It is by the Holy Spirit that our self-centered lives give way to the fresh work of God teaching us to love what He commands and to hate what He forbids and to do the works of Him who has called us from darkness into His light.  It is by the Holy Spirit that good works are born as the fruit of His life in us and as testament of His life to the world.  It is by the Holy Spirit that our feeble minds confess the inestimable mystery of God's oneness and His Triune being, to the glory of this God and for the purpose of making Him known among us and through us to others.  It is by the Holy Spirit that our apprehension and anxiety find their perfect peace that passes understanding and defies circumstance and situation.

We may not speak of the Spirit clearly and as often as we might but it is by the Holy Spirit that we confess Christ and live within the means of grace and are now being brought to everlasting life.  And it is the work of the Spirit to make Christ known -- for this He works and is content.  Perhaps we should learn one more thing from this Spirit -- contentment in Christ.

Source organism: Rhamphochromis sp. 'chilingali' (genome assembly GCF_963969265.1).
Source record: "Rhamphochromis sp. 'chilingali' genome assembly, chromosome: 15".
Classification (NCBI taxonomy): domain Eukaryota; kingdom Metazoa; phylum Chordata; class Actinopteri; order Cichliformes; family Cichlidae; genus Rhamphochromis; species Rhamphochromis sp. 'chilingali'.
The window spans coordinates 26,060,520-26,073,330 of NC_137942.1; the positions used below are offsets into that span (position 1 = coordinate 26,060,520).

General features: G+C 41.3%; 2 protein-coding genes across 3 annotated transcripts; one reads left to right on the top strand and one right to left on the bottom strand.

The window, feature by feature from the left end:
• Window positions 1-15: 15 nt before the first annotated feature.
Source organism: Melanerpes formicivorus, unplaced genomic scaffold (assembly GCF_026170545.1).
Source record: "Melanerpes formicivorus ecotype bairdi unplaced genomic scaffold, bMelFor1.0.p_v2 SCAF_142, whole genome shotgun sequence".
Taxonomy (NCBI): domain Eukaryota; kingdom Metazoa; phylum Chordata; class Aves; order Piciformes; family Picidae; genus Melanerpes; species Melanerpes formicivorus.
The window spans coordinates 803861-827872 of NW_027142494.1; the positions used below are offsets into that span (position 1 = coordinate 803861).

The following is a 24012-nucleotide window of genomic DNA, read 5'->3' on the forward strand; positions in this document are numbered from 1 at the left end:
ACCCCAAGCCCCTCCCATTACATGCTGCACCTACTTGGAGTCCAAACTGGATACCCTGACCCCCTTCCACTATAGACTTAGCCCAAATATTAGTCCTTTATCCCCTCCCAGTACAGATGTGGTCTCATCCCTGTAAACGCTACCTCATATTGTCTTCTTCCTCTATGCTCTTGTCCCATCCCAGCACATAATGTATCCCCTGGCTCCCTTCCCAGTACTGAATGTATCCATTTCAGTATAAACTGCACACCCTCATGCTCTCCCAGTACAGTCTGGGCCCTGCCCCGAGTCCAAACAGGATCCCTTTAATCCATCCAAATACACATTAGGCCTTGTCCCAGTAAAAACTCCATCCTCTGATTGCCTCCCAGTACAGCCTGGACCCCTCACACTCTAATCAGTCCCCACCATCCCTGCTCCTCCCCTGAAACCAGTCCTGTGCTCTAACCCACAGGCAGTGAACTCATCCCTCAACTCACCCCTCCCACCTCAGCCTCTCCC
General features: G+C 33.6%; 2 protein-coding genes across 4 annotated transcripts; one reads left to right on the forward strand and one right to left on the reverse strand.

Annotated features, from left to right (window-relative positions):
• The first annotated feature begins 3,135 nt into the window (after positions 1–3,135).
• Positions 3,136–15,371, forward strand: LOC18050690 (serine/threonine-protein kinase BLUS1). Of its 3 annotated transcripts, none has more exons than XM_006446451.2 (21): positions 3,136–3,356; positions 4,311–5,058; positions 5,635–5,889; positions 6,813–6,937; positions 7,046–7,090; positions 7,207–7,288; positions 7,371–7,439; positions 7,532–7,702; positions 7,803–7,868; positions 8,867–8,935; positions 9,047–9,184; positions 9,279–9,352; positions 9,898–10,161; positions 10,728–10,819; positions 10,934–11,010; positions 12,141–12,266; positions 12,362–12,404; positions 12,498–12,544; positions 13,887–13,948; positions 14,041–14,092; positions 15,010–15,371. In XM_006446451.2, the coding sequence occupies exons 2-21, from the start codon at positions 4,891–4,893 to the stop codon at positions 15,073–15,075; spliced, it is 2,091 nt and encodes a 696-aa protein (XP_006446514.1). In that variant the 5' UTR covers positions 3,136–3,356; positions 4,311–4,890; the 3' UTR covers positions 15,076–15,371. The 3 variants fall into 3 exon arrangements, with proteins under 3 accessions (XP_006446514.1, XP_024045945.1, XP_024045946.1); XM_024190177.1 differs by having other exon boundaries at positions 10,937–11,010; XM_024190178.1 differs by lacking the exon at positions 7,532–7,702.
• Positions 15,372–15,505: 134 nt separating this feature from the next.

1 comment:

gamarquart said...

Thank you, Pastor Peters, for a much need posting about the Holy Spirit. Many years ago, Hermann Sasse, describing the deterioration of the belief in the Doctrine of the Holy Spirit in the Lutheran Church (Letters to Lutheran Pastors, No. 51, July/August 1960), wrote, “Where the doctrine of the Person of the Holy Spirit is no longer rightly taught, there also the doctrine of the Person of Christ is no longer rightly understood.”
This was over 80 years ago, and there is no sign that, until your posting, anyone has become concerned about the matter.